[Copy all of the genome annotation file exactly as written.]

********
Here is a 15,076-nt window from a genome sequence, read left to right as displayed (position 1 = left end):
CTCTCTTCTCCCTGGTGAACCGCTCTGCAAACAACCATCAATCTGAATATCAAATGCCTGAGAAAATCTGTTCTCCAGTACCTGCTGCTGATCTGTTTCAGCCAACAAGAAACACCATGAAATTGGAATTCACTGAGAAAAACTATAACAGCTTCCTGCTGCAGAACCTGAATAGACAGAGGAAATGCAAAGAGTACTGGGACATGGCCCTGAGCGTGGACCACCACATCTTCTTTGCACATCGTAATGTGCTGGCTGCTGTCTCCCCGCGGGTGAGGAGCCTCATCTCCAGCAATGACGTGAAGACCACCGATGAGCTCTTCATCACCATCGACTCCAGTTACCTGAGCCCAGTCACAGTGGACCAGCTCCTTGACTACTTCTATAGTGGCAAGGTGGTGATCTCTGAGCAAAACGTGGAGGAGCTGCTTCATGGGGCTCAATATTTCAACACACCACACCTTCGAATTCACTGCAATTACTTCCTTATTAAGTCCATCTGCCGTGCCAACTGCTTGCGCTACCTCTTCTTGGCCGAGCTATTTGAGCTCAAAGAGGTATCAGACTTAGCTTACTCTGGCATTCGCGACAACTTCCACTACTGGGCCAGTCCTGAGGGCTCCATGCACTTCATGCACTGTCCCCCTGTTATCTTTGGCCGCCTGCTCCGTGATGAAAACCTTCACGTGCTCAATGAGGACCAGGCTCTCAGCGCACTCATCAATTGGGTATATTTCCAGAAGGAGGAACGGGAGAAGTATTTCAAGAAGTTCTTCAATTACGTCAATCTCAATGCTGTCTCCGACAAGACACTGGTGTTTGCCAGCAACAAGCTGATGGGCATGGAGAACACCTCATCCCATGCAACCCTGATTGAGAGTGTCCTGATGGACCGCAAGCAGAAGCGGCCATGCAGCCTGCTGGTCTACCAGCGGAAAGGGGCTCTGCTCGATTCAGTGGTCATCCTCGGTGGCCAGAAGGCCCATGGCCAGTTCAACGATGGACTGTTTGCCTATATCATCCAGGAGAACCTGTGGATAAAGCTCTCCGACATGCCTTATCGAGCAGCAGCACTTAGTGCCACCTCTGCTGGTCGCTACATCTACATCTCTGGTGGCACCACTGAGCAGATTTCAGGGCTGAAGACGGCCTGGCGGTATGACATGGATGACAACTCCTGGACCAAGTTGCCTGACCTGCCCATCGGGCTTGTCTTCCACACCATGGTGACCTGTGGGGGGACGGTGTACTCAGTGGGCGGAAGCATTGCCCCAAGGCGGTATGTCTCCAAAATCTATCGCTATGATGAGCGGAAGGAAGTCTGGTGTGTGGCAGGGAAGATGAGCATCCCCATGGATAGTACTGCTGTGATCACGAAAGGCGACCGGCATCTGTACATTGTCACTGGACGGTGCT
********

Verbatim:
Here is a 15,076-nt window from a genome sequence, read left to right as displayed (position 1 = left end):
CTCTCTTCTCCCTGGTGAACCGCTCTGCAAACAACCATCAATCTGAATATCAAATGCCTGAGAAAATCTGTTCTCCAGTACCTGCTGCTGATCTGTTTCAGCCAACAAGAAACACCATGAAATTGGAATTCACTGAGAAAAACTATAACAGCTTCCTGCTGCAGAACCTGAATAGACAGAGGAAATGCAAAGAGTACTGGGACATGGCCCTGAGCGTGGACCACCACATCTTCTTTGCACATCGTAATGTGCTGGCTGCTGTCTCCCCGCGGGTGAGGAGCCTCATCTCCAGCAATGACGTGAAGACCACCGATGAGCTCTTCATCACCATCGACTCCAGTTACCTGAGCCCAGTCACAGTGGACCAGCTCCTTGACTACTTCTATAGTGGCAAGGTGGTGATCTCTGAGCAAAACGTGGAGGAGCTGCTTCATGGGGCTCAATATTTCAACACACCACACCTTCGAATTCACTGCAATTACTTCCTTATTAAGTCCATCTGCCGTGCCAACTGCTTGCGCTACCTCTTCTTGGCCGAGCTATTTGAGCTCAAAGAGGTATCAGACTTAGCTTACTCTGGCATTCGCGACAACTTCCACTACTGGGCCAGTCCTGAGGGCTCCATGCACTTCATGCACTGTCCCCCTGTTATCTTTGGCCGCCTGCTCCGTGATGAAAACCTTCACGTGCTCAATGAGGACCAGGCTCTCAGCGCACTCATCAATTGGGTATATTTCCAGAAGGAGGAACGGGAGAAGTATTTCAAGAAGTTCTTCAATTACGTCAATCTCAATGCTGTCTCCGACAAGACACTGGTGTTTGCCAGCAACAAGCTGATGGGCATGGAGAACACCTCATCCCATGCAACCCTGATTGAGAGTGTCCTGATGGACCGCAAGCAGAAGCGGCCATGCAGCCTGCTGGTCTACCAGCGGAAAGGGGCTCTGCTCGATTCAGTGGTCATCCTCGGTGGCCAGAAGGCCCATGGCCAGTTCAACGATGGACTGTTTGCCTATATCATCCAGGAGAACCTGTGGATAAAGCTCTCCGACATGCCTTATCGAGCAGCAGCACTTAGTGCCACCTCTGCTGGTCGCTACATCTACATCTCTGGTGGCACCACTGAGCAGATTTCAGGGCTGAAGACGGCCTGGCGGTATGACATGGATGACAACTCCTGGACCAAGTTGCCTGACCTGCCCATCGGGCTTGTCTTCCACACCATGGTGACCTGTGGGGGGACGGTGTACTCAGTGGGCGGAAGCATTGCCCCAAGGCGGTATGTCTCCAAAATCTATCGCTATGATGAGCGGAAGGAAGTCTGGTGTGTGGCAGGGAAGATGAGCATCCCCATGGATAGTACTGCTGTGATCACGAAAGGCGACCGGCATCTGTACATTGTCACTGGACGGTGCT